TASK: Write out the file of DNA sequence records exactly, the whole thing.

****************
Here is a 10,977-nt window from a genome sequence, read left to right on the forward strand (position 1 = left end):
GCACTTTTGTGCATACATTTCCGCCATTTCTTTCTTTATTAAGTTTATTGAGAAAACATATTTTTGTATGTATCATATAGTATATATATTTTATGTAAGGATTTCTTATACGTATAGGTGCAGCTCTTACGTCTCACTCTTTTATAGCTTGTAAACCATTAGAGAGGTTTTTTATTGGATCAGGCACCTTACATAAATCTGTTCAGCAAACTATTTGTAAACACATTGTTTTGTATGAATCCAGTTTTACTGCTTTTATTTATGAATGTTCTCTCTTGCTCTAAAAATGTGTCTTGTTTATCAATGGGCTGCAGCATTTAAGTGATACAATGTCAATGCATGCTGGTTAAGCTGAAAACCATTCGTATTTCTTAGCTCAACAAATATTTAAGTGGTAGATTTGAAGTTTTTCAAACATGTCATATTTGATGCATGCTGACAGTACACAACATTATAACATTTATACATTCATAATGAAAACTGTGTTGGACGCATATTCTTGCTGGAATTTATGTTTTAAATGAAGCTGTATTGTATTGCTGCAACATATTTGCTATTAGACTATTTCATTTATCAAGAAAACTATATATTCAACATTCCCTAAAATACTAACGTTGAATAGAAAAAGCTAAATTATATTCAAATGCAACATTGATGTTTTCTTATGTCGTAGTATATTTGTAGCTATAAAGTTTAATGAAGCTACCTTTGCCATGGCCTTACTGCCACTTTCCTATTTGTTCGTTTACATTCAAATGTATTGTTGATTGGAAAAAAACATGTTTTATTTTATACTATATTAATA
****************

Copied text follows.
Here is a 10,977-nt window from a genome sequence, read left to right on the forward strand (position 1 = left end):
GCACTTTTGTGCATACATTTCCGCCATTTCTTTCTTTATTAAGTTTATTGAGAAAACATATTTTTGTATGTATCATATAGTATATATATTTTATGTAAGGATTTCTTATACGTATAGGTGCAGCTCTTACGTCTCACTCTTTTATAGCTTGTAAACCATTAGAGAGGTTTTTTATTGGATCAGGCACCTTACATAAATCTGTTCAGCAAACTATTTGTAAACACATTGTTTTGTATGAATCCAGTTTTACTGCTTTTATTTATGAATGTTCTCTCTTGCTCTAAAAATGTGTCTTGTTTATCAATGGGCTGCAGCATTTAAGTGATACAATGTCAATGCATGCTGGTTAAGCTGAAAACCATTCGTATTTCTTAGCTCAACAAATATTTAAGTGGTAGATTTGAAGTTTTTCAAACATGTCATATTTGATGCATGCTGACAGTACACAACATTATAACATTTATACATTCATAATGAAAACTGTGTTGGACGCATATTCTTGCTGGAATTTATGTTTTAAATGAAGCTGTATTGTATTGCTGCAACATATTTGCTATTAGACTATTTCATTTATCAAGAAAACTATATATTCAACATTCCCTAAAATACTAACGTTGAATAGAAAAAGCTAAATTATATTCAAATGCAACATTGATGTTTTCTTATGTCGTAGTATATTTGTAGCTATAAAGTTTAATGAAGCTACCTTTGCCATGGCCTTACTGCCACTTTCCTATTTGTTCGTTTACATTCAAATGTATTGTTGATTGGAAAAAAACATGTTTTATTTTATACTATATTAATA